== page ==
Posted by JoAnn M. Drabble on 2/11/2019

Did you know that November, December, January and February are top months for carbon monoxide (CO) poisoning deaths in the United States?


home heater furnace

These are the primary months when consumers crank up their furnaces and portable heaters to stay warm. Nearly two-thirds of non-fire related CO deaths take†place in those four cold weather months.


Portable gas generators are also used in the cold months because of power outages, due to snow and ice storms.

Generator scene

CPSC has joined with the National Fire Protection Association this year to warn consumers and firefighters about CO, which kills more than 400 people every year, according to the CDC. CO is called the invisible killer because you cannot see or smell it.

Here is what you can do to prevent CO from hurting your family:

  • Before using your chimney or turning on the furnace, get chimneys and fuel-burning appliances checked by a professional who services those items to make sure they are working correctly and vented to the outside properly.
    • Get a CO alarm. Better yet, install one on every level of your home and outside sleeping areas.

CO alarm

  • If you already have CO alarms, make sure they are working properly. Have you changed the batteries this year? If not, replace the batteries.
  • Replace CO alarms every 5 years or as recommended by the manufacturer. Newer CO alarms have end of life indicators that beep when the alarm is at the end of its working life and needs to be replaced.
  • Never use a portable generator inside your house, garage, basement, crawlspace, shed or in a semi-enclosed space, such as a porch close to the house. Generators should be at least 20 feet away from the house when in use.

Freezing weather and snow in the winter are a fact of life. Donít let CO take yours.





Posted by JoAnn M. Drabble on 2/4/2019

Signs of carbon monoxide†poisoning

Carbon monoxide enters the air through a variety†sources like car exhaust, indoor charcoal grills, furnaces and other devices powered by fossil fuels. Complicating its detection even more, the effects of carbon monoxide poisoning resemble those†of†flu, cold or infection. A ringing in the ears, headache, nausea, weakness and/or dizziness all could indicate that a person is being poisoned by carbon monoxide. Because these symptoms are often associated with less serious illnesses, many people who are overexposed to carbon monoxide mistakenly think theyíre catching a seasonal bug. In many cases, the affected person will lie down or rest to feel better. Some never wake up.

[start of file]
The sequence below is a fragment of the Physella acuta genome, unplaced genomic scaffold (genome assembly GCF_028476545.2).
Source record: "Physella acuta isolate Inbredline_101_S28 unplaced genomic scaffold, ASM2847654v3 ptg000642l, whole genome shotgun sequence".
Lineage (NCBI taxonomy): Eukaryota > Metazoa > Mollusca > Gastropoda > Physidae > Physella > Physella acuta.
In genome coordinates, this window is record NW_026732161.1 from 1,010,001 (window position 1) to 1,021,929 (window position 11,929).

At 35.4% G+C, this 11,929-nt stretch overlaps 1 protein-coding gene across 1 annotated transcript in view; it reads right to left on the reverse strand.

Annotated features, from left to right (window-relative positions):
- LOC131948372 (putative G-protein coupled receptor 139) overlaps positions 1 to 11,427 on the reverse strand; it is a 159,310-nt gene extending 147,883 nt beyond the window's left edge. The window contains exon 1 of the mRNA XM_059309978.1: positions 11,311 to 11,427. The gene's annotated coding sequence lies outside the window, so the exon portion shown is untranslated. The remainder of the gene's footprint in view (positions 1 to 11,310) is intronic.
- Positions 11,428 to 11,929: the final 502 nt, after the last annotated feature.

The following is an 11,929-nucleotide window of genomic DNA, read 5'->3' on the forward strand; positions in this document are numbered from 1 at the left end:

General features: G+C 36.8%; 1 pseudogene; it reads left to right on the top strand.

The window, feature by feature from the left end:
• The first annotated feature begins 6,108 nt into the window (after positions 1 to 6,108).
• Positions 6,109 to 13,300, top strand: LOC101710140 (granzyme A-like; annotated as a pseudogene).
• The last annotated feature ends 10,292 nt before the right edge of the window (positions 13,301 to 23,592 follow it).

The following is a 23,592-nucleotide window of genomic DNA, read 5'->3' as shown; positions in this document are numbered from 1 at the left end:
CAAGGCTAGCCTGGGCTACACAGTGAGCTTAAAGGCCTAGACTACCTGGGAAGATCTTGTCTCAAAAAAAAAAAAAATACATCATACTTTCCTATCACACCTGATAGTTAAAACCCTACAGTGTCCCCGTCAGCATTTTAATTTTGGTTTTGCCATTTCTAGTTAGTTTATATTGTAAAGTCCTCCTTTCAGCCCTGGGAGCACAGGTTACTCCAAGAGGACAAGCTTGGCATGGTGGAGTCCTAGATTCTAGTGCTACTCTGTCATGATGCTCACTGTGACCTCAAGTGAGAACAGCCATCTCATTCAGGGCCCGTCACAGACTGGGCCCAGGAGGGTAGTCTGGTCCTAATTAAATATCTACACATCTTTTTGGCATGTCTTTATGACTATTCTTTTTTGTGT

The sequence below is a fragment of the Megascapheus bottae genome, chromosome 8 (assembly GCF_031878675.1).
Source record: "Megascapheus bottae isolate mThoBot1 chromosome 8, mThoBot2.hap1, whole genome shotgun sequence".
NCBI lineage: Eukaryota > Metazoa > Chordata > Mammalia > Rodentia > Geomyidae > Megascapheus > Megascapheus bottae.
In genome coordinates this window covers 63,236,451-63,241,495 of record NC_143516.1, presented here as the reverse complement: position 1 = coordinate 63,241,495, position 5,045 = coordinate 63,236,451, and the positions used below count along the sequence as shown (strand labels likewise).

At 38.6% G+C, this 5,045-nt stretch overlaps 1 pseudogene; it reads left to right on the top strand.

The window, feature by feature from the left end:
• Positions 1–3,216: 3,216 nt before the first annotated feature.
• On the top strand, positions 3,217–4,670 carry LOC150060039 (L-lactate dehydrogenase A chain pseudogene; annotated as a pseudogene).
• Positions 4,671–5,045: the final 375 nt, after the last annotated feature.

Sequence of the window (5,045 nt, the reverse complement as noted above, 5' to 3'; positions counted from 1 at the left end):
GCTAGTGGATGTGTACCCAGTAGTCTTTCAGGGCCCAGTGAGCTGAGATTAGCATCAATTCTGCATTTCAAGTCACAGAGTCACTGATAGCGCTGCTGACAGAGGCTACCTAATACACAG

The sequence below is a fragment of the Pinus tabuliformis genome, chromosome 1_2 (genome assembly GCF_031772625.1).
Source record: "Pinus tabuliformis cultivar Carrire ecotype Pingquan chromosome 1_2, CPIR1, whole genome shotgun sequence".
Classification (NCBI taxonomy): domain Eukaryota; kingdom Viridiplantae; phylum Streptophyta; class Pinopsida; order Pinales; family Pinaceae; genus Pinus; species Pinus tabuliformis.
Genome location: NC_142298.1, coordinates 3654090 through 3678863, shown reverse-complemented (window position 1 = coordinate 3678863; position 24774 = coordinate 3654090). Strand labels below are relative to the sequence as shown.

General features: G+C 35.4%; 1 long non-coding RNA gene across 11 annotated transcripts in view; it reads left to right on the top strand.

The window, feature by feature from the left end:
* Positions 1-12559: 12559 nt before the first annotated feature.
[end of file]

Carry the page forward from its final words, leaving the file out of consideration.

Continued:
Exposure to carbon monoxide can be especially problematic for young children. Because kids have faster heartbeats and accelerated breathing rates, carbon monoxide can spread through their bodies quickly and poison them in less time than it takes to affect adults.

The Boston Childrenís Hospital†Poison Control and Prevention Center recommends taking the following precautions to protect your family from carbon monoxide this winter.

Carbon monoxide poisoning - carbon monoxide detector

Install a carbon-monoxide detector on each floor of your home

A lot of people assume that one carbon-monoxide detector is adequate for the whole house, but, like smoke detectors, experts say every floor of a building should be fitted with a battery-powered or hardwired carbon-monoxide detector. Battery-powered models are as reliable as the wired ones, as long as the batteries are checked regularly and replaced at least once a year.

Change your heating filters before the cold weather starts

Experts suggest homeowners change the filters on their heaters before winter begins, so the air they heat their homes with is as clean as possible when daily use becomes necessary. Itís also a good idea to have a private contractor or gas company employee check your heating system annually to make sure there are no leaks and that any old or deteriorating parts can be replaced before they become a problem.

Shovel the venting areas outside your home

Natural gas is used to run a lot of furnaces and clothes dryers, which emit carbon monoxide that is then vented outdoors. But if snow accumulates in front of these ventilation areas the carbon monoxide may not escape into the air properly, sending it right back into the house. When shoveling a driveway or sidewalk, always clear out any ventilation hoses or grates around your home to make sure gases intended to go outside get there.

Carbon monoxide poisoning - pets can shpw signs before people

Check your pets

Animals are susceptible to carbon monoxide poisoning as well, sometimes more quickly than humans. If your dog or cat is acting sluggish, is unusually hard to awaken or seems sick, you may want to get the animal some fresh air, check your carbon-monoxide detectors and open a window just in case.

Never pre-warm a vehicle indoors

When the temperature drops to single digits, itís tempting to run the car for a few minutes before you get in it, giving it plenty of time to warm up. But if you park your car in a garage, the risks associated with pre-warming far outweigh the convenience. While itís doubtful anyone would purposely run their vehicle for anything longer than a few minutes in a small space, people occasionally lose track of time in the rush to get ready.

A few moments of absent-mindedness can easily lead to a car pumping out dangerous levels of toxic exhaust in a non-ventilated area. This is especially dangerous if the garage is attached to a home because the carbon monoxide then has the potential to quickly seep into the rest of the house.







JoAnn M. Drabble